Rolling out a municipal budget with a modest tax decrease usually brings kudos for local officials.
But it was just a footnote to a wild and woolly marathon that stretched from Wednesday to Thursday in Morris Township, where dozens of angry residents hooted, hissed and vowed to vote out Township Committee members come Election Day.
“I’ve lived here 35 years. You have a responsibility to us as residents, and you’re breaking it!” railed Peter Broeman, a lawyer.
Residents were incensed that they only received a few days’ notice about the meeting, at which the Committee advanced zoning ordinances intended to meet a June 15 court deadline for adhering to an affordable housing settlement.
During a six-hour session, elected officials were accused of acting secretively on matters residents fear could harm property values and quality of life by bringing high-density development to their backyards.
People from the Liberty Greens townhouses off Punch Bowl Road and from Mt. Kemble Avenue each declared they felt like “second-class citizens.”
After a vigorous back-and-forth with the audience—which overflowed from the 140-seat municipal chamber into a hallway—the Committee agreed to continue deliberations on rezoning 27 acres near Liberty Greens at a special meeting, on May 24 at 6 pm.
Liberty Greens residents had demanded more time to digest Township affordable housing plans that are so complicated, officials had difficulty explaining them under repeated questioning.
The residents may hire a lawyer to help propose changes to the ordinance, to ensure future affordable housing, garbage dumpsters and athletic facilities are situated farther from their homes.
Townhouse owners deserve the same peace and quiet as people with single-family homes, said Broeman, voicing concerns that “we can have a basketball court for a lot of low-income people learning to get into the NBA” abutting back porches.
“I’m for affordable housing,” added Liberty Greens resident Marilyn Powell, “but not to look out my window into their window.”
To give Committee members a better feel for the area they are re-zoning, Environmental Commission Chairperson Sue Young offered to give them a walking tour of the wooded parcel, owned by the Sisters of Charity.
At this point it was around 11 pm. Most of the crowd went home, thinking the meeting was adjourned.
But the night was young.
’ARMAGEDDON VERY WELL COULD BE IN STORE’
The Committee plowed ahead until 1 am on Thursday, eventually voting 3-2 to approve another controversial plan.
This one allows a maximum of 115 apartments and townhouses, including 23 affordable rentals, at the site of the Mt. Kemble Rehabilitation Institution, on the border of Morristown near Fort Nonsense.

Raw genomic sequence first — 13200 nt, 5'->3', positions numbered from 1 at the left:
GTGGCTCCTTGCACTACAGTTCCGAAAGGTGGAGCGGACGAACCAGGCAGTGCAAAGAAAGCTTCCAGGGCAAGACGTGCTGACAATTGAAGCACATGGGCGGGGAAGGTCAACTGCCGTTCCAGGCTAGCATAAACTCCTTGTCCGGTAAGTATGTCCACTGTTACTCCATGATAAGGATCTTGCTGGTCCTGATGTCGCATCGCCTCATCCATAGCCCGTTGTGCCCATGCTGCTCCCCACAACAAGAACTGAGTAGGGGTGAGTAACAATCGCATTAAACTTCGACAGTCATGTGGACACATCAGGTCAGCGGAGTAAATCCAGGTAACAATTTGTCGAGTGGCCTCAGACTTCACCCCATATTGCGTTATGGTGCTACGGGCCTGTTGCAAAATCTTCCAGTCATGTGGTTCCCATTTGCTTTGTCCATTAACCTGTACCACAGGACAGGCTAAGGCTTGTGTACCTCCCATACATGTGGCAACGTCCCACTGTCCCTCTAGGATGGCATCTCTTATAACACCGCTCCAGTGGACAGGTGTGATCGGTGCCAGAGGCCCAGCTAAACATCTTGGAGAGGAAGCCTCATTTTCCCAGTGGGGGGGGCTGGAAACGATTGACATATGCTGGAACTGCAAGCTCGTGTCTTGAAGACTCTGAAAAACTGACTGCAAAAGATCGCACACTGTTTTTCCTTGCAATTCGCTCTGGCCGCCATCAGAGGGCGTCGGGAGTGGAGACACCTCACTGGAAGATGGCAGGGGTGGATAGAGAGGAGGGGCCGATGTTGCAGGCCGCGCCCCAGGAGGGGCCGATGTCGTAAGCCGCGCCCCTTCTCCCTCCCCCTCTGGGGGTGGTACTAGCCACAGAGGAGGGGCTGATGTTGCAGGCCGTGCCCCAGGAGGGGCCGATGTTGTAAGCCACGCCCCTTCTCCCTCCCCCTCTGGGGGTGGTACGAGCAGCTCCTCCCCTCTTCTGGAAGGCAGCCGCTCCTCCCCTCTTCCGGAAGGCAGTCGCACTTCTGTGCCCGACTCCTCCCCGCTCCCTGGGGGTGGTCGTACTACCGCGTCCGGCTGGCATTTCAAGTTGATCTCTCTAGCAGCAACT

A handful of remaining residents pleaded for an adjournment, like the one granted to the Liberty Greens people.
“I get more notices about fireworks at Spring Brook than I ever got for this,” said Jayme Harvey, who lives near the Mt. Kemble site.
Resident Rick Bourland told the Committee: “I observed tonight that you do a lot of good work. But not everything is above-board.”
Morristown Mayor Tim Dougherty chimed in, too, suggesting the Committee delay its Mt. Kemble vote until it knows the full scope of the project.
Would Toll Brothers, the prospective developers, need to build more units on the Morristown side of the property to make the project economically viable?
Morristown officials think 115 units are reasonable for the entire site — but anything more is too dense, he said, echoing concerns he raised earlier this month.
Committee members said they didn’t know the answer.
“Then you shouldn’t be voting on this until you have all the information,” said Dougherty.
While sympathizing with residents’ “thought processes,” Mayor Peter Mancuso said he feared delays would jeopardize the Township’s December settlement with the Fair Share Housing Center.
“Armageddon very well could be in store for the Township” if that happens, resulting in far more affordable housing being imposed on the municipality, Mancuso said.
Struggling to stay cool under relentless public grilling, Township Planner Paul Phillips explained that the Fair Share Housing Center sought to mandate 1,100 units as the Township’s affordable housing “fair share.”
Citing a Byzantine series of formulas, calculations and credits, Phillips said the Township negotiated its obligation down to 184 affordable units through 2025.
Major changes at the 11th hour could “blow up” the agreement, putting the Township back on the hook for many more units, Phillips cautioned.
Mancuso and Township Attorney John Mills entertained the possibility of carrying the matter, but the effort foundered when planning consultant John Barree said he would be vacationing through Memorial Day.
Committee Democrats Cathy Wilson and John Arvanites supported an adjournment, but Mancuso and fellow Republicans Bruce Sisler and Matheu Nunn, participating by telephone, voted to adopt the Mt. Kemble redevelopment ordinance without elaboration.
“This has been rammed through in 12 days,” Wilson said. “I do hope we learn a lesson and change our ways…We need to look at the processes we use to communicate with the public.”
P.S. The Committee unanimously adopted a $35.5 million budget. It brings a $43 reduction in municipal taxes for someone with a home assessed at the Township average of $560,000, said Administrator Tim Quinn.